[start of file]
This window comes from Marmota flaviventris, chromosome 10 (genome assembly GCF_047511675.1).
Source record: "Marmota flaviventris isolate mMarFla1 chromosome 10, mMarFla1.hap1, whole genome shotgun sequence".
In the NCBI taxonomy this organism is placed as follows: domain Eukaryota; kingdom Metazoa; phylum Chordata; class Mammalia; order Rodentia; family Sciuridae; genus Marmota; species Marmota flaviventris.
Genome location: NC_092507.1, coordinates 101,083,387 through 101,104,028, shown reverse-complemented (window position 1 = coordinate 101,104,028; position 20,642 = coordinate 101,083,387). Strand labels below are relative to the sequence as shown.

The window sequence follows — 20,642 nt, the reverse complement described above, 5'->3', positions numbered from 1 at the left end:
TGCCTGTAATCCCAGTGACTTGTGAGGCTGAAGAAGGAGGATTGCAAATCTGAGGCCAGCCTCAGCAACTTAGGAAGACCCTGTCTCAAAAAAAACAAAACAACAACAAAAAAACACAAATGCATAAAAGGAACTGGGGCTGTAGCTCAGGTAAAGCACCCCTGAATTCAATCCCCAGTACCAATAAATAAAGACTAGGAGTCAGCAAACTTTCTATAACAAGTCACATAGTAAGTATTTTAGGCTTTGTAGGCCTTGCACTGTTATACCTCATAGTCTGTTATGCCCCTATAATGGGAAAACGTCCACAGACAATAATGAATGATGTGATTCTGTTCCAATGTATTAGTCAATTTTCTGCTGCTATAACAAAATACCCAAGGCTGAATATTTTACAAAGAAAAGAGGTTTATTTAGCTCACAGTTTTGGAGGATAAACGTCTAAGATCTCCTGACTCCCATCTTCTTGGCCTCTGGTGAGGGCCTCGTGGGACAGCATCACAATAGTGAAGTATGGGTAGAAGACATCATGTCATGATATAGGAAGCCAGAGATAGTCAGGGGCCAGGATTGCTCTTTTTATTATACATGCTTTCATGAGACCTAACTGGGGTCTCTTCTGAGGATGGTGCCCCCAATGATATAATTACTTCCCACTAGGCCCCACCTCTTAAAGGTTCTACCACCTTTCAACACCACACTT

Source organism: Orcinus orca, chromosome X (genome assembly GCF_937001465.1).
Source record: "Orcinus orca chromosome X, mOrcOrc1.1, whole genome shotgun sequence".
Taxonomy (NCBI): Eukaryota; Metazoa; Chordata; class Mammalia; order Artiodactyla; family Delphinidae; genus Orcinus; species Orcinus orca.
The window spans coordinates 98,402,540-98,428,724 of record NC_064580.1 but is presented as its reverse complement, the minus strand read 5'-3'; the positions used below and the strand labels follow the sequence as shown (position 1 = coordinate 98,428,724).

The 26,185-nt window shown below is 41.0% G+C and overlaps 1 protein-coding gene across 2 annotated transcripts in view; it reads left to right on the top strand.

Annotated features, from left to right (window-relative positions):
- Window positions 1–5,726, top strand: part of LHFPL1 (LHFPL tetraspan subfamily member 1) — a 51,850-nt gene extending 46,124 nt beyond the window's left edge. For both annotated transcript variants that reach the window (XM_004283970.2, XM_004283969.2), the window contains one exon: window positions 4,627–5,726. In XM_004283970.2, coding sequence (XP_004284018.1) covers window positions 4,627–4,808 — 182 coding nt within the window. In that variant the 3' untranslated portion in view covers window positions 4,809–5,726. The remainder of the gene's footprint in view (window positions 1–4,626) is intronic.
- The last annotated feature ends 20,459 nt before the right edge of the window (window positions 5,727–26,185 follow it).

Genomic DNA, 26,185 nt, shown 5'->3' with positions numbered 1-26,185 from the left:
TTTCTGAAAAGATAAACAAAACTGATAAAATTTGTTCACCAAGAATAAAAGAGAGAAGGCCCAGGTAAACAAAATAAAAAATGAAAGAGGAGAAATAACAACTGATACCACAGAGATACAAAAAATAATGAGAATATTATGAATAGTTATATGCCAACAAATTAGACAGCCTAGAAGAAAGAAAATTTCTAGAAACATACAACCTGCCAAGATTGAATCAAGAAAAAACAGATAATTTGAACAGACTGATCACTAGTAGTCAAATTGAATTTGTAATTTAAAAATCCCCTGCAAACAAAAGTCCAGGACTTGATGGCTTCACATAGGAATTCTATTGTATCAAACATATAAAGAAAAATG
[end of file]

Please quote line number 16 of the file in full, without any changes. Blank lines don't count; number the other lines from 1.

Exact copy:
TTTCTGAAAAGATAAACAAAACTGATAAAATTTGTTCACCAAGAATAAAAGAGAGAAGGCCCAGGTAAACAAAATAAAAAATGAAAGAGGAGAAATAACAACTGATACCACAGAGATACAAAAAATAATGAGAATATTATGAATAGTTATATGCCAACAAATTAGACAGCCTAGAAGAAAGAAAATTTCTAGAAACATACAACCTGCCAAGATTGAATCAAGAAAAAACAGATAATTTGAACAGACTGATCACTAGTAGTCAAATTGAATTTGTAATTTAAAAATCCCCTGCAAACAAAAGTCCAGGACTTGATGGCTTCACATAGGAATTCTATTGTATCAAACATATAAAGAAAAATG